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Shell Script to Perform Operations on a File

  • Last Updated : 04 Sep, 2021

Most of the time, we use shell scripting to interact with the files. Shell scripting offers some operators as well as some commands to check and perform different properties and functionalities associated with the file.

For our convenience, we create a  file named ‘geeks.txt’ and another .sh file (or simply run on the command line) to execute different functions or operations on that file. Operations may be reading the contents of the file or testing the file type. These are being discussed below with proper examples:

File Reading Functionalities

File reading is an interesting task in a programmer’s life. Shell scripting offers some functionalities for reading the file, reversing the contents, counting words, lines, etc.

  • Reading line by line: First, we take input using the read command then run the while loop which runs line after line.

Script:

#!/bin/bash
read -p "Enter file name : " filename
while read line
do 
echo $line
done < $filename



  • Counting characters, words & lines in the file: We take three variables, one for counting characters, words, and lines respectively. We use ‘wc’ command, which stands for word count and counts the number of characters and words as well. For counting lines, we pass ‘grep ‘ which keeps count of the lines that match a pattern. Then we print out each variable.

 Script:

#! /bin/bash

echo Enter the filename
read file
c=`cat $file | wc -c`
w=`cat $file | wc -w`
l=`grep -c "." $file`
echo Number of characters in $file is $c
echo Number of words in $file is $w
echo Number of lines in $file is $l

  • Display file contents in reverse: To print the contents of any file in reverse, we use tac or nl, sort, cut commands. Tac is simply the reverse of a cat and simply prints the file in reverse order.  Whereas nl commands numbers, the file contents sort the numbered file in the reverse order, and the cut command removes the number and prints the file contents.

 Script:

$ nl geeks.txt | sort -nr | cut -f 2-

  • Frequency of a particular word in the file: To count the frequency of each word in a file, we use certain commands. These are xargs which applies print to every line in the output, the sort which sorts, current buffer piped to it, uniq -c displays the counts of each line in the buffer and, lastly awk, prints the 2nd column and then the 1st column based on the problem requirement.

      Script:

cat geeks.txt | xargs printf “%s\n” | sort | uniq -c | sort -nr | awk ‘{print $2,$1}’

File Test Operators

  • -b file: This operator checks if the file is a block special file or not and returns true or false subsequently. It is [-b $file] syntactically.

Script:



#! /bin/bash
echo -e "Enter the name of the file : \c"
read file_name

if [ -b $file_name ]
then
   echo "$file_name is a block special file"
else
   echo "$file_name is not a block special file"
fi

Output:

  • -d file: The operator looks over if the file is present as a directory. If Yes, it returns true else false. It is [-d $file] syntactically.

Script:

#! /bin/bash
echo -e "Enter the name of the file : \c"
read file_name

if [ -d $file_name ]
then
   echo "$file_name is a directory"
else
   echo "$file_name is not a directory"
fi

Output:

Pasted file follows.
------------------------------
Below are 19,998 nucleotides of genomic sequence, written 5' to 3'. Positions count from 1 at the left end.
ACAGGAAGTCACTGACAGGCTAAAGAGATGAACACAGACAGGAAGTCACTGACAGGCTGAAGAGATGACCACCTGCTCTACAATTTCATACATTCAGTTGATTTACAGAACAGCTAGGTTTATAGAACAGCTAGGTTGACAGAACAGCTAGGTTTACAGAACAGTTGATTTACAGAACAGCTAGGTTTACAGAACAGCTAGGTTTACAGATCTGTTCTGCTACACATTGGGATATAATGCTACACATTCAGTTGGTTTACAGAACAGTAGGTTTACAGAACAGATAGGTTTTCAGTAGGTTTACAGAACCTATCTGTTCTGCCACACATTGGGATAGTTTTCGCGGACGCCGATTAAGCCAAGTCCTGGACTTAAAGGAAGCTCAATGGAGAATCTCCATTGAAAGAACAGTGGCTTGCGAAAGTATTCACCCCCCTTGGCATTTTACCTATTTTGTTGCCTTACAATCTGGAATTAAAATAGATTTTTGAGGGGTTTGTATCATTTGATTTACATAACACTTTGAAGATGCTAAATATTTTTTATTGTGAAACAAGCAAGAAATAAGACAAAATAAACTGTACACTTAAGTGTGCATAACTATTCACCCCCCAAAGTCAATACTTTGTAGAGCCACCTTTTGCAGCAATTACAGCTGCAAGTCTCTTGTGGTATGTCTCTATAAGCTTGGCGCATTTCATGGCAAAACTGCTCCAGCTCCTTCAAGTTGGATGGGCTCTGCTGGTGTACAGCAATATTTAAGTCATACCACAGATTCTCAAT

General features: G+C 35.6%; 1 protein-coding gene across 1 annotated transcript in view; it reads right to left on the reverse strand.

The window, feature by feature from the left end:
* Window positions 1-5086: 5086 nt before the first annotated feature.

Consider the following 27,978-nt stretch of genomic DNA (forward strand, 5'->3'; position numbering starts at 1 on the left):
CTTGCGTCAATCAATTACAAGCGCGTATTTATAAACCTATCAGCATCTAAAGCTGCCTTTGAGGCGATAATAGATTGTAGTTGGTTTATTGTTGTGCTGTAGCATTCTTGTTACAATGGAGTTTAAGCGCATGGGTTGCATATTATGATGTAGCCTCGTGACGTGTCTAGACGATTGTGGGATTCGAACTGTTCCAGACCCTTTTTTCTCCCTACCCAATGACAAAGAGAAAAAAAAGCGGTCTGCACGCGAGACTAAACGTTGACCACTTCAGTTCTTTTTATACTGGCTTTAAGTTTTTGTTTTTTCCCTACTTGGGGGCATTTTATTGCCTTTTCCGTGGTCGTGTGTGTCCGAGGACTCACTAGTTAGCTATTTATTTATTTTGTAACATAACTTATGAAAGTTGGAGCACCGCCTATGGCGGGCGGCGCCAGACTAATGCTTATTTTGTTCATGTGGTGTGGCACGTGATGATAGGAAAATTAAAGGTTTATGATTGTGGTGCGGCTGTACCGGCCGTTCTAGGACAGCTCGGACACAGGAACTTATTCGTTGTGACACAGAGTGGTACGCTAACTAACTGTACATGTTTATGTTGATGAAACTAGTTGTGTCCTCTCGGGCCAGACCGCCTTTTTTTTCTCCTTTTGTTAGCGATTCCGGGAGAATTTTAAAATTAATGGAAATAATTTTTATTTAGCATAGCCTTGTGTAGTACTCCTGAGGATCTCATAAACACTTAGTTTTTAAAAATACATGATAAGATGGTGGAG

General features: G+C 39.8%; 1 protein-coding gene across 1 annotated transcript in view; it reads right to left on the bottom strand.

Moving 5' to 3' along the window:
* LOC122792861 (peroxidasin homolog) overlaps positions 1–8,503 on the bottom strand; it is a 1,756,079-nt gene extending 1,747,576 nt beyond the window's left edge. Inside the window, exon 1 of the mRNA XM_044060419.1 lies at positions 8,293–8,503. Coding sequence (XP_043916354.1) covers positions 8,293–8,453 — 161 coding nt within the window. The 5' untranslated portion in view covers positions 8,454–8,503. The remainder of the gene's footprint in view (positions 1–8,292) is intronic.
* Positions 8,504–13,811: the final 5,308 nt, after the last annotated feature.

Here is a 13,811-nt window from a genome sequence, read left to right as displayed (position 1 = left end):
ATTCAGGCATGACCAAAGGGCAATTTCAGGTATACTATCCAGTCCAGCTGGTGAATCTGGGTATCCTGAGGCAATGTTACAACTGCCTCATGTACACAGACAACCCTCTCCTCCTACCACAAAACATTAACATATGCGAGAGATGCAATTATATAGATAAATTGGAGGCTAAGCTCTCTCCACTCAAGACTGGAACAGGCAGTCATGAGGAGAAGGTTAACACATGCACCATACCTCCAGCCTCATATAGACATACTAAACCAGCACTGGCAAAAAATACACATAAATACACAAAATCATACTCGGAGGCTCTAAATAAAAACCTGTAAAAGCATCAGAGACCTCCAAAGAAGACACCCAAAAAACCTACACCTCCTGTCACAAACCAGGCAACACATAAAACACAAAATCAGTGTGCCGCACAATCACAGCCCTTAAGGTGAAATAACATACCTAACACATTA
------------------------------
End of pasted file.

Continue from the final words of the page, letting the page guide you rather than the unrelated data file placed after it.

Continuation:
• -e file: The operator inspects if the file exists or not. Even if a directory is passed, it returns true if the directory exists. It is [-e $file] syntactically.

Script:

#! /bin/bash
echo -e "Enter the name of the file : \c"
read file_name

if [ -e $file_name ]
then
   echo "$file_name exist"
else
   echo "$file_name not exist"
fi

Output:

  • -f file: If the file is an ordinary file or special file, then it returns true else false. It is [-f $file] syntactically.

Script:

#! /bin/bash
echo -e "Enter the name of the file : \c"
read file_name

if [ -f $file_name ]
then
   echo "$file_name is file"
else
   echo "$file_name is not file"
fi

Output:



  • -r file: This checks if the file is readable. If found yes, then return true else false. It is [-r $file] syntactically.

Script:

#! /bin/bash
echo -e "Enter the name of the file : \c"
read file_name

if [ -r $file_name ]
then
   echo "$file_name is readable"
else
   echo "$file_name is not readable"
fi

Output:

  • -s file: This operator checks if the file has a size greater than zero or not, which returns true or false subsequently. It is [-s $file]  syntactically.

Script:

 #! /bin/bash
echo -e "Enter the name of the file : \c"
read file_name

if [ -s $file_name ]
then
   echo "$file_name has size>0"
else
   echo "$file_name has size= 0"
fi

Output:

  • -w file:  If wringing is allowed over the file, then the operator returns true, and if not then false. It is [-w $file] syntactically.

Script:

#! /bin/bash
echo -e "Enter the name of the file : \c"
read file_name

if [ -w $file_name ]
then
   echo "$file_name is writeable"
else
   echo "$file_name is not writable"
fi   

Output: 



  • -x file: The operator looks over if the file is executable or not, and returns true and false subsequently. It is [-x $file]  syntactically.

Script:

#! /bin/bash
echo -e "Enter the name of the file : \c"
read file_name

if [ -x $file_name ]
then
   echo "$file_name is executable"
else
   echo "$file_name is not executable"
fi   

Output:

Rename & delete file: To rename the file, we use the ‘mv’ command which changes the name of the file and ‘rm’ to delete the file.

As we can see below the command line,  breakingBad file (after renaming ) and deleting it with ‘rm’ command, it is no longer there.




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